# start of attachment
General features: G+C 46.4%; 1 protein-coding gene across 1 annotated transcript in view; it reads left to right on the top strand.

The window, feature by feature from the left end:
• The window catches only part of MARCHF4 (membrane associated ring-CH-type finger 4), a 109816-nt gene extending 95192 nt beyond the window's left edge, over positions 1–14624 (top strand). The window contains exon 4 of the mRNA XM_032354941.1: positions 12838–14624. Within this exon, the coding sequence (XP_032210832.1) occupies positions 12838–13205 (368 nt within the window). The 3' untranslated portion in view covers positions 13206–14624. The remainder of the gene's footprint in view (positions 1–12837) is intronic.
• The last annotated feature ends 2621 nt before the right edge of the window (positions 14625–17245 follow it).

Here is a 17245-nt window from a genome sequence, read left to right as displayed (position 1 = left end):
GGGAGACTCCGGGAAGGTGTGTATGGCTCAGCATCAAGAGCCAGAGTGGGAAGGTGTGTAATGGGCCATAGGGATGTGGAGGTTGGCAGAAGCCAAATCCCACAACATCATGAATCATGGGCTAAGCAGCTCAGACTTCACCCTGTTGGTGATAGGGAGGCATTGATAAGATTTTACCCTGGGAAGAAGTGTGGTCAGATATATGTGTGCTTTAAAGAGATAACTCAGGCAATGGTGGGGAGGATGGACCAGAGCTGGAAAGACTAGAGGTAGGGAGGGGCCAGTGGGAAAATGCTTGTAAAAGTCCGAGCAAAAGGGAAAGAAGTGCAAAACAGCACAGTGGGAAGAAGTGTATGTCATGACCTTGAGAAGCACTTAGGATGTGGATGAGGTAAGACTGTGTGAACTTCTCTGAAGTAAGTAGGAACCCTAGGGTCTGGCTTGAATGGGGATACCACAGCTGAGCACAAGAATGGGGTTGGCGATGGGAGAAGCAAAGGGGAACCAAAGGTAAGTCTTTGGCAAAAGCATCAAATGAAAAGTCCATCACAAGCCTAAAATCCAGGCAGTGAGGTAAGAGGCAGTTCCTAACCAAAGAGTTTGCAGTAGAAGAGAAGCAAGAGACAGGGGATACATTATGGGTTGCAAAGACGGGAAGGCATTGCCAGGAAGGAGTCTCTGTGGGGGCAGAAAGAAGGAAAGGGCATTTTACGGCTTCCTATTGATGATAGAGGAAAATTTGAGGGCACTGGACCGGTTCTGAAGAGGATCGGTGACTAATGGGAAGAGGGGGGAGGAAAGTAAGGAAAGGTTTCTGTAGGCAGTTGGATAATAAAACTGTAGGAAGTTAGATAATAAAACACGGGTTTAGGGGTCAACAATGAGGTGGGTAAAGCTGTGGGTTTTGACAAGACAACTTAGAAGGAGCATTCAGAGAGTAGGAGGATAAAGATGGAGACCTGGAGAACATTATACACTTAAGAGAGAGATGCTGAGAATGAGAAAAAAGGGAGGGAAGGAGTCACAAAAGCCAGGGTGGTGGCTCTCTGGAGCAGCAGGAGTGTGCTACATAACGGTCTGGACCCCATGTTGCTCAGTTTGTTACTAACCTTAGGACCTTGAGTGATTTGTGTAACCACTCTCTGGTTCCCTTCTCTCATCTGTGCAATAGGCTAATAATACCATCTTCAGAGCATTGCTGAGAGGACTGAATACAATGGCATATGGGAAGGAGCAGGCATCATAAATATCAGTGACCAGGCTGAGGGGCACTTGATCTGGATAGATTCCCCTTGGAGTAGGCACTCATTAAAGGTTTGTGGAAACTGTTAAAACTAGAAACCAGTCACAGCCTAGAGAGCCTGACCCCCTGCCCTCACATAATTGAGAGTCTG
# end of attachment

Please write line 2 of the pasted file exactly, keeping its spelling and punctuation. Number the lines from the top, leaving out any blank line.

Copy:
The window, feature by feature from the left end: